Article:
European delegates inspired by Norfolk Rural Community Council summit

Projects to kick-start community activity in Norfolk could be replicated in Europe after foreign conference visitors applauded the county's home-grown initiatives.

Norfolk Rural Community Council (NRCC) teamed up with its EU partners to explore localism, sustainability and community activism at yesterday's event at South Green Park Enterprise Centre in Mattishall, near Dereham.

Among the 60 delegates from community groups, councils and voluntary organisations were visitors from the Netherlands, Iceland and Portugal.

They were introduced to Transition Norwich, part of an international sustainability movement which has been involved in diverse schemes including 'farmshare' self-sufficiency drives and community street parties.

The conference also heard about Aylsham's role in the international Cittaslow project, which originated in Italy and aims to make quality of life central to town development. In Aylsham, the concept has underpinned arts and music festivals, specialist craft and farmers' markets, and pilot projects like a plastic bag-free campaign and a community car club.


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The foreign delegates said they were inspired by the socially-spirited projects on display.

Janneke Verdijk, who works with 21 small villages in the rural Dutch province of Drenthe, said: 'The positive way of looking at the future is exactly what we are looking for. It is all so negative in the media and people get fed up and want to do something about it.

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'The Transition model is really inspiring. I am bubbling up with all these ideas and I just want to go back and get started. It is about working together and finding that spark that moves people to make something happen.'

Jantsje van der Spoel, a regional government officer in the province of Frysl�n, said: 'There are a lot of similarities in my province. We have started a network of sustainable villages, who wanted to do something about sustainability but needed help to execute their plans. It is mainly about helping each other, and I feel that here as well. It is good to see people so enthusiastic. It shows a lot of energy and it gives energy.'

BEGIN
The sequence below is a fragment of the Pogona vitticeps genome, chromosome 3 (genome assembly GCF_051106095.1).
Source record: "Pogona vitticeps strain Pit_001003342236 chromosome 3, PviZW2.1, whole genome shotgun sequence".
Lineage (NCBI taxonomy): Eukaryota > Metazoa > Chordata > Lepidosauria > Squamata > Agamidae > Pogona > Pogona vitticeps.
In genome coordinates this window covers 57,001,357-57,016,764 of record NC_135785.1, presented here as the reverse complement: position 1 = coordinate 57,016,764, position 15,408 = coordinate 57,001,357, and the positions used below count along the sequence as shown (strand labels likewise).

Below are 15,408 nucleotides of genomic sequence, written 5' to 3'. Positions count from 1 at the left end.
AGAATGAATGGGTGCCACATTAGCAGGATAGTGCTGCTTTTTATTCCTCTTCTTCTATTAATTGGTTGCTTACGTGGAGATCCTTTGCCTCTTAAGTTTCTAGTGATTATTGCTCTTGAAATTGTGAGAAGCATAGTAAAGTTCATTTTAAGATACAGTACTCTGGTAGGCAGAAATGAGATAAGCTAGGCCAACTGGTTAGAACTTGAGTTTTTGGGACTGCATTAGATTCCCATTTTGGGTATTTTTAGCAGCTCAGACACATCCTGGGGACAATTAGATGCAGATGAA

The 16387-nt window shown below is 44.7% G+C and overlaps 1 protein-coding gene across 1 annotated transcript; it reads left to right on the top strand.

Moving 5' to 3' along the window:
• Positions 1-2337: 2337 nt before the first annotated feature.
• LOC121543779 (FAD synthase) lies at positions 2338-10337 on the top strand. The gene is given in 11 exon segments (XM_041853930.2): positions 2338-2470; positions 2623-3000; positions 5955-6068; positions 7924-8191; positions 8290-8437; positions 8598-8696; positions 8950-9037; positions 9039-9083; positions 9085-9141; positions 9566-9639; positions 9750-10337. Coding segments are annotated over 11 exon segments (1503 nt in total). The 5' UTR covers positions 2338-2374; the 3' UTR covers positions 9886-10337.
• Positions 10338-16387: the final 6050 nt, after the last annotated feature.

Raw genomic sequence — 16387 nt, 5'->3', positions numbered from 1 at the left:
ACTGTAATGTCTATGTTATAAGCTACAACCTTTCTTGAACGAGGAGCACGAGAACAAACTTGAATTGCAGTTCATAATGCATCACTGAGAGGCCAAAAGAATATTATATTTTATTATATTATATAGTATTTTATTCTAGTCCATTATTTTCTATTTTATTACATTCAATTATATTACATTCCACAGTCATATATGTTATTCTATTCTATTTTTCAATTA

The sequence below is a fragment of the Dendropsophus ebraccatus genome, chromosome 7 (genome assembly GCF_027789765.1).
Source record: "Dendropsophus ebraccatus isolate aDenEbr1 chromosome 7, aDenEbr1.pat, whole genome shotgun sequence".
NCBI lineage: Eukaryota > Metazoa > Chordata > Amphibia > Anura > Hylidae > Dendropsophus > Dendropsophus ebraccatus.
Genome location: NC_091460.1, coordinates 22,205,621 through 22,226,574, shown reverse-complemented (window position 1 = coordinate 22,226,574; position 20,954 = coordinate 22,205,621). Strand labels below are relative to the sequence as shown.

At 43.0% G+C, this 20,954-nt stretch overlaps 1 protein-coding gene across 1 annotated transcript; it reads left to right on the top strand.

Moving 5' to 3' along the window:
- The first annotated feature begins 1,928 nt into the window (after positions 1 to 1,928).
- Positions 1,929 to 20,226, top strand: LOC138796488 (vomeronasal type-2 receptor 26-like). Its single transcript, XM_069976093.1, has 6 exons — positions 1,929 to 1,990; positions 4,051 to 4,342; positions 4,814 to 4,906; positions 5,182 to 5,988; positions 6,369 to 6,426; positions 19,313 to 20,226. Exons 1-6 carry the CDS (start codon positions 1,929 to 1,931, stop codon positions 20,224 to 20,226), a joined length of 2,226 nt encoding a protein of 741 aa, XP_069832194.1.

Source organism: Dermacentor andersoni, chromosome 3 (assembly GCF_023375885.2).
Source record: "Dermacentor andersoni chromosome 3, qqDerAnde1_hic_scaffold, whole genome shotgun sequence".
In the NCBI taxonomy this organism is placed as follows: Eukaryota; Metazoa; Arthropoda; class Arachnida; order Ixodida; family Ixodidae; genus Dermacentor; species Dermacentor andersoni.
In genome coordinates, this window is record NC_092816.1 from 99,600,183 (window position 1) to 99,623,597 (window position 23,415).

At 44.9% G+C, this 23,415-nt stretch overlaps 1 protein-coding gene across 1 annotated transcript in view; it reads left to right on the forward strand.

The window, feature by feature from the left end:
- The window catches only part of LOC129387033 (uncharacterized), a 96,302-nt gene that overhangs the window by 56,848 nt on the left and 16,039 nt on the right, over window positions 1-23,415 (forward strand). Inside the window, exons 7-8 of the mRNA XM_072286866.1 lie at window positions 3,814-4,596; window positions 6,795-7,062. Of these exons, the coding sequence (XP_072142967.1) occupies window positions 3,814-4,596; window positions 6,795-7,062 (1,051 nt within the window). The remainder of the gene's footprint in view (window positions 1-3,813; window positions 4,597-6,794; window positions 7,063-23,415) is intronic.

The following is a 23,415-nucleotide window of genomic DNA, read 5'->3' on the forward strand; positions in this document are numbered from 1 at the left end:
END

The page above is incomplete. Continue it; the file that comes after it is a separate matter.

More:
The conference also included workshops on localism, rural transport, online communications and getting people involved in the planning process.

Jon Clemo, NRCC's chief executive, said: 'Although there is a hugely different context in the way our governments work and the way our villages are set out, there are enormous similarities in the issues we face. We have got a lot to learn from each other, and we need to reflect on what works well and be open to new ideas.'

Earlier in the day, Chris Hull introduced Transition Norwich – part of a worldwide movement founded to tackle the threats of climate change and declining oil resources while creating a 'positive image of the future'.

The conference was shown a film featuring sustainability initiatives, 'farmshare' self-sufficiency projects, and community street parties.

Mr Hull said: 'It is not an ideology, it is about people using their creativity to build resilience.'

Aylsham town clerk Mo Anderson-Dungar explained the Cittaslow philosophy, which was founded in Italy in 1999 and translates as 'slow town or city'.

'Cittaslow fitted Aylsham like a glove,' she said. 'It is a philosophy, a hook to hang projects on, and an umbrella to bring projects together. It is about building a living, breathing community.

'Market towns like Aylsham need to grow to survive. It is lovely to have independent shops, but we have got to shout about it. We cannot just shut up shop and block development.'

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